Earlier this year, the crew of 43m MV Copasetic hosted a team of scientists on board for two separate week-long expeditions to conduct some ground breaking research off the coast of Florida. Put in motion by the International Seakeepers Society, the research expeditions involved placing a modular laboratory on deck that enabled top scientists from the University of Florida to collect the genomes of sea creatures, and conduct real-time sequencing, in the hopes that these unmapped species may hold the key to new treatments for humans.

MV Copasetic with the modular lab on board.

In January, under the direction of Dr Leonid Moroz, and with the genome-sequencing laboratory placed on the bow, Copasetic made course for the Bahamian island of Bimini. Over the course of the expedition, the team collected over 1000 samples of marine life for analysis in the mobile laboratory. The initial expedition’s principal goal was to assess the functionality of equipment highly sensitive to variable parameters typically associated with fieldwork such as vibrations, humidity and temperature while at sea. Due to Copasetic’s unique and rugged design, this proved very successful.

The mission on board Copasetic provided ground breaking proof of concept that a mobile genome-sequencing laboratory is not only functional, it is invaluable for accurate marine biodiversity investigations. Tissue samples degrade exponentially within hours of collection, compromising their analysis, so the mobile laboratory enabled the preservation and analysis of marine samples that would not otherwise survive transportation to a land-based institution.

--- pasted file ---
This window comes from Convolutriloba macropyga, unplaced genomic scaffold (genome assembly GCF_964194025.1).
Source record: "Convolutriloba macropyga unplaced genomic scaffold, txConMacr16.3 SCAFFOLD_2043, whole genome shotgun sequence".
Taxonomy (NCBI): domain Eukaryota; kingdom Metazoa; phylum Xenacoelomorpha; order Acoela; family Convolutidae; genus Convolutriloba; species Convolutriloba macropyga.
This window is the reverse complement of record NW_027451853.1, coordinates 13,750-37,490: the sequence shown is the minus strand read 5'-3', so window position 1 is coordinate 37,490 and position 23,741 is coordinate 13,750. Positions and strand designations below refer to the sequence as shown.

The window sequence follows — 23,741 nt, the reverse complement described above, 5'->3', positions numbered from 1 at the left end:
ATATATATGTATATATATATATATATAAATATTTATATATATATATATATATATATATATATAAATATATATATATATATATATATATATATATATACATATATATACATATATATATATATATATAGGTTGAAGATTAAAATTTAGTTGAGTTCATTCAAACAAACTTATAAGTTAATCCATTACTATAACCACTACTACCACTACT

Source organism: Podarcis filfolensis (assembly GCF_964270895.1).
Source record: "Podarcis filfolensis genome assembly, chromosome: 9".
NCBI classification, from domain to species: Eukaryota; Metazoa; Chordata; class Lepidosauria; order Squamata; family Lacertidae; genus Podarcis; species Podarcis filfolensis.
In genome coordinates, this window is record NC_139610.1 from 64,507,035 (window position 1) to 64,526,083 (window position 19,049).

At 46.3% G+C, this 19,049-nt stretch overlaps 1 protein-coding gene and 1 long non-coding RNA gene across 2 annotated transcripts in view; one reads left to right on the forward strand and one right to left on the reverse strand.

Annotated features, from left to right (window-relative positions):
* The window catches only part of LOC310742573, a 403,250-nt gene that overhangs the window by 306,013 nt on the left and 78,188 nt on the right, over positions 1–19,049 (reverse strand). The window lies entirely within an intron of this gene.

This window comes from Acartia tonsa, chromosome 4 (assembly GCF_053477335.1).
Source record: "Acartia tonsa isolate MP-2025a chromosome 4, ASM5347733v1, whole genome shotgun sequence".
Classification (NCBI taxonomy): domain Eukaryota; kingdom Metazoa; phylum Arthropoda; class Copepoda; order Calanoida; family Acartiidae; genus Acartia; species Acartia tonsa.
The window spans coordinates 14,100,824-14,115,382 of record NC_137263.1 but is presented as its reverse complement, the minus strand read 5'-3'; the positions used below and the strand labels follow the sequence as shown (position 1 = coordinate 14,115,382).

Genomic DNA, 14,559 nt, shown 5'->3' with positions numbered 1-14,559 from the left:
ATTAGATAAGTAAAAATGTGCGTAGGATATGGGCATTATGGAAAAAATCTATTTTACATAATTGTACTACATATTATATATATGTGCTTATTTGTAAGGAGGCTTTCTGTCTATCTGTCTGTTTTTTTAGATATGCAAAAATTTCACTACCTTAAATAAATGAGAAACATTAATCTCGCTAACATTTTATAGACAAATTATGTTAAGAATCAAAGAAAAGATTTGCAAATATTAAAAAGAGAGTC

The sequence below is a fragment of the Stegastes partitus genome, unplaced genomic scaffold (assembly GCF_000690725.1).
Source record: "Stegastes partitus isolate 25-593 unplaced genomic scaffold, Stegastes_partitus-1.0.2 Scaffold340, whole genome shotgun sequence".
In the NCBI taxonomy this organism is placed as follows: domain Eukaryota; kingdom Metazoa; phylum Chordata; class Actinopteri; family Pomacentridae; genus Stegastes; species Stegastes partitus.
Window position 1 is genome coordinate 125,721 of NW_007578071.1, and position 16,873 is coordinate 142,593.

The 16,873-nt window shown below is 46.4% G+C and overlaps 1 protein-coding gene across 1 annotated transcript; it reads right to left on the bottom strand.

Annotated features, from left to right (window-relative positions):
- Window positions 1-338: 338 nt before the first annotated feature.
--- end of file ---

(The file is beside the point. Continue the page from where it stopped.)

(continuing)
“I believe that when more news of this comes out, there is going to be way more demand for expeditions like this.”

While the expedition was an intense couple of weeks for Copasetic’s crew, Captain Ian Van der Watt admits that it was a once-in-a-life-time experience. “I thought that it was a marvelous experience,” he says. “Every now and then you are lucky enough to be included in a significant event and this was one of those occasions. All the crew were very involved because Moroz is so enthusiastic and his enthusiasm carries through everyone. I had never even thought about genomic sequencing, or how it affects anything you do in life. So through him we learned a lot and we are still learning.”

With organisations such as the International Seakeepers Society increasingly gaining recognition in the industry and encouraging the act of converting superyacht ownership into charitable giving, it is likely that we may see more and more yachts engaged in similar projects in the future. “I believe that when more news of this comes out, there is going to be way more demand for expeditions like this,” agrees Captain Van der Watt. “A lot of wealthy individuals want to give back, I am almost certain, they just don’t know how to do it or through who. So the opportunity will arise for these people.”

Scientists on board Copasetic.

“The whole concept is fantastic and from several standpoints,” concludes Captain Van der Watt. “It is so interesting because after a while boating can become quite stale when you are in it for this length of time. You need to have this inspiration and I think it is marvelous inspiration to do something good for both the people that own the boat and the crew involved. A lot of vessels can’t do these major projects because you need to have deck space, you need to have strong cranes because some of them involve submarines or a lot of tenders to run around. So the vessels need to be more specifically designed to that concept, but there are smaller projects that most yachts could be involved with.”

Look out for an interview with Captain Ian Van der Watt, where he discusses the unique operation of an expedition yacht, in an upcoming issue of The Crew Report (out October 2014).

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